by Nate Olson


There’s a couple of things I’ve realized in 20 years living in Arkansas – Arkansas football is king, we live in a poor, rural state, and Arkansas football is king.


While the fans had their requirements for a new coach – head-coaching experience, great recruiter, Arkansas ties, etc. Hunter Yurachek had an additional box to check – value. Or maybe he didn’t, but he should have.


Some of these Arkansas fans that were screaming for Yurachek to back the Brinks truck up to Lane Kiffin’s front door don’t get it. Arkansas is already paying a buyout to Coach Chad Morris not to coach. (They got a break on that total when he took the offensive coordinator job at Auburn Tuesday.) The Razorback Foundation is about to be embroiled in a lawsuit with former Coach Bret Bielema regarding his buyout after it quit cutting his checks claiming his $50,000-a-year defensive line coach job with the New England Patriots didn’t equate to his full earning potential, thus nixing the buyout. Bielema essentially took way less for the position to ensure he would still receive a fat check from Arkansas.


So, all of that is going on in the background while Yurachek is searching for the Hogs’ next head coach.  We have thousands in our state that live below the poverty line, and students who can barely afford to attend the university in question, but fans fully support throwing more money at a third coach. No good.


But, then the announcement Monday, that Arkansas and Sam Pittman agreed to three million dollars a year for five years with incentives. Over the five years, Pittman will earn $250,000 for six wins, $500,000 for seven wins and $750,000 for eight wins. Those figures will not be combined. He also will get another year extension if he leads Arkansas to a bowl. He can add a second year by guiding the Hogs to another bowl during the length of the contract. If Arkansas fires Pittman they would own him 75 percent of his remaining pay if he had won 50 percent or more of his games. If the Hogs lose less than 50 percent of their games and fire Pittman, they owe him 50 percent of his remaining pay.


This is exactly the kind of contract Arkansas needed. In the process, they probably got a steal. This situation is very similar to when Yurachek hired Eric Musselman from Nevada. Sure, Musselman made some waves guiding the Wolfpack to the 2018 Sweet 16, but his stock wasn’t quite as high after the 2018-19 season when Nevada finished 29-5 but lost in the first round of the NCAA Tournament. There were several sexier names mentioned for the Arkansas vacancy when Yurachek fired Mike Anderson, but Musselman has proven early that he was the right choice even though he didn’t make many pundits’ short lists.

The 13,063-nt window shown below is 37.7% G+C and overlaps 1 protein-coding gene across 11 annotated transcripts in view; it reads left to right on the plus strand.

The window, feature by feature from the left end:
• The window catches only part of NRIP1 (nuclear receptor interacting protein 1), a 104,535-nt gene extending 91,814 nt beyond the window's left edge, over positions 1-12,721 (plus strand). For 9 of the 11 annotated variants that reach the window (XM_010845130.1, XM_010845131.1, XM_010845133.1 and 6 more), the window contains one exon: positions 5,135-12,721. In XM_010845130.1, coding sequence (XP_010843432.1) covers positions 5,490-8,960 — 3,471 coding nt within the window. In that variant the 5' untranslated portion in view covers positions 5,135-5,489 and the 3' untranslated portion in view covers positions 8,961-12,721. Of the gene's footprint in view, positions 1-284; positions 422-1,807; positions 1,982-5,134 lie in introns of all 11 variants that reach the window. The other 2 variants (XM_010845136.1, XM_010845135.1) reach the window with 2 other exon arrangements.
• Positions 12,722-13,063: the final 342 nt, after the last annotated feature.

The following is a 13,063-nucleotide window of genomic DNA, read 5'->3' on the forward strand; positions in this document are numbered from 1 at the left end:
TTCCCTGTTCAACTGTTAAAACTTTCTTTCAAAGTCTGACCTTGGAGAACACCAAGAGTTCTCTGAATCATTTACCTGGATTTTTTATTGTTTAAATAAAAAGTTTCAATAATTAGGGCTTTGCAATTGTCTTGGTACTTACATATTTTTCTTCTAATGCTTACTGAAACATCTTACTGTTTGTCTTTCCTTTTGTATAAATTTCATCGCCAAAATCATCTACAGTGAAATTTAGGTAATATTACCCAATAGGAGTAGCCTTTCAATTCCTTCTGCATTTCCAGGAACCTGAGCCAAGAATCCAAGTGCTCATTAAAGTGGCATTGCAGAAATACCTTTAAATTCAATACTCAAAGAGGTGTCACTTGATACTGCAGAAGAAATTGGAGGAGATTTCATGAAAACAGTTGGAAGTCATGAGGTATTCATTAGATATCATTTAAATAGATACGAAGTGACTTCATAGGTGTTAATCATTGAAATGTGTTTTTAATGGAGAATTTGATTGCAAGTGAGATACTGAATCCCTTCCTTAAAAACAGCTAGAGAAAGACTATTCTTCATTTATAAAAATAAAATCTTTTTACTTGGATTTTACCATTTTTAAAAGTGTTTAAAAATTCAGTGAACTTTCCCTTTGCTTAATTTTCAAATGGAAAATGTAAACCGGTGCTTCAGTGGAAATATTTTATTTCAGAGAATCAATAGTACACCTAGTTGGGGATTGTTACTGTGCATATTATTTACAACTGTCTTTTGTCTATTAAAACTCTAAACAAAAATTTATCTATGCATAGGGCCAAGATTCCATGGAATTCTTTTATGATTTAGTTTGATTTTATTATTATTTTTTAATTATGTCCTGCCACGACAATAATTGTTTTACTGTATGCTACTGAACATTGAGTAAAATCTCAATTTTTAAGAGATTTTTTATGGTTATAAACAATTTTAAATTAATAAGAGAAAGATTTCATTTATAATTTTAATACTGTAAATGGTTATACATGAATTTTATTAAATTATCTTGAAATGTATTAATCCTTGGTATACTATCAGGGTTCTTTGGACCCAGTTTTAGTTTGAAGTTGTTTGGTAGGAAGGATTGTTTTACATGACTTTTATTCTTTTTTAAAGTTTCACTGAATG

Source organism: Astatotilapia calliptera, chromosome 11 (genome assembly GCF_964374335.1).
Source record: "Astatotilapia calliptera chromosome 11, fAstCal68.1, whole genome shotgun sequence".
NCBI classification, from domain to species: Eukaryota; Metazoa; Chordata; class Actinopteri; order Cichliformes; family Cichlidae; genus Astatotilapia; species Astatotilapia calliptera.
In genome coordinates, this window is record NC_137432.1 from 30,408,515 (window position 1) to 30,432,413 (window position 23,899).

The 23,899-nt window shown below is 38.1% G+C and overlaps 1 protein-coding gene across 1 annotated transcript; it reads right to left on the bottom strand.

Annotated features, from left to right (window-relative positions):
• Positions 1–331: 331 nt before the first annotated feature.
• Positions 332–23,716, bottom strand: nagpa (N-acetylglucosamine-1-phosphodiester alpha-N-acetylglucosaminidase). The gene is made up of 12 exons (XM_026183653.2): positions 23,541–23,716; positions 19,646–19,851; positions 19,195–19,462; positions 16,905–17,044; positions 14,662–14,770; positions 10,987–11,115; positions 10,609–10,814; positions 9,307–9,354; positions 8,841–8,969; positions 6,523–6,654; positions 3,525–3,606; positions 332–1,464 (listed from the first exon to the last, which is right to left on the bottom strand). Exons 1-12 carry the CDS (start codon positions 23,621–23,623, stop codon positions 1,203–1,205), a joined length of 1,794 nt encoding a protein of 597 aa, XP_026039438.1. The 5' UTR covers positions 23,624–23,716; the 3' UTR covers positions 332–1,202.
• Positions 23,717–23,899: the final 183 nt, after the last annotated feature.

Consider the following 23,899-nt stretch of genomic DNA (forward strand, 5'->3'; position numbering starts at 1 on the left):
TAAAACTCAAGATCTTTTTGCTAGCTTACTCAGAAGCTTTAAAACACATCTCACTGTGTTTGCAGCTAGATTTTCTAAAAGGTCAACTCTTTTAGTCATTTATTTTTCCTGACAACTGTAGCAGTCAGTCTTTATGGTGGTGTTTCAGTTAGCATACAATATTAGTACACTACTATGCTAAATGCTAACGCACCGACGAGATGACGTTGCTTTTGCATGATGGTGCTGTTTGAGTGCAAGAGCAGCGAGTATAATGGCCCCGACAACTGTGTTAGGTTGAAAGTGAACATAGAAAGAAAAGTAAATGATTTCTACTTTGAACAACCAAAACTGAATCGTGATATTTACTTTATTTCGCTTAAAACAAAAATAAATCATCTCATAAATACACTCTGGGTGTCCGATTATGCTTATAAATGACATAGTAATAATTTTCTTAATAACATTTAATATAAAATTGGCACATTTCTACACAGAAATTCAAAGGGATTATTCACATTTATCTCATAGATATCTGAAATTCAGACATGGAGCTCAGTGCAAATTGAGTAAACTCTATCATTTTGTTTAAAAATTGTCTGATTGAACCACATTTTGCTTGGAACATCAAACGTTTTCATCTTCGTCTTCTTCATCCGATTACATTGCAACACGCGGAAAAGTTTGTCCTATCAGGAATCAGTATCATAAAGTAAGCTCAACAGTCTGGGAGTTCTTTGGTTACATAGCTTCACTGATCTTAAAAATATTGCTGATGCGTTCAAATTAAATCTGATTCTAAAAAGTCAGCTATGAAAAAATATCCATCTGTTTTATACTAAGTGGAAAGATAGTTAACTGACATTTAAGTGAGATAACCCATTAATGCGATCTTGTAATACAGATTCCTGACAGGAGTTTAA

Pittman has more than two decades of experience as a college offensive line coach, but he’s never been a head coach or offensive coordinator. That has caused some to be skeptical. I’m confident in Pittman for three reasons. He is one of the best recruiters in the country, he desperately wanted the job, and he is familiar with the Arkansas program serving as an assistant for three years. Does it fit the template of most major college hires? No, but there are exceptions to every rule. See exhibit A.


I would also submit that most of the names being mentioned came with risk. In Kiffin’s case, it was baggage. He has a reputation as a loose cannon and was fired at USC. His name and wide-open offense brings sizzle, but Ole Miss overpaid at over four million dollars for a coach with baggage. And Missouri paid four million dollars for Eliah Drinkwitz, who is 36 and has one year of head-coaching experience at Appalachian State. How is a guy under 40 who has one year of head-coaching experience way more of a lock than a guy who has been on Division I coaching staffs for 30 years?


Of the three options, Pittman is the safe choice. The risk/reward balances out. Not true at Missouri and Ole Miss. Pittman is hungrier than both of those guys. Don’t be surprised after five years if Pittman is the only one of the three who hasn’t been fired.


Whether Pittman was the top of Yurachek’s list or the bottom, he’s brought in a coach who appears to be a good fit at a bargain price – again.


READ MORE: Boss Hog: Hunter Yurachek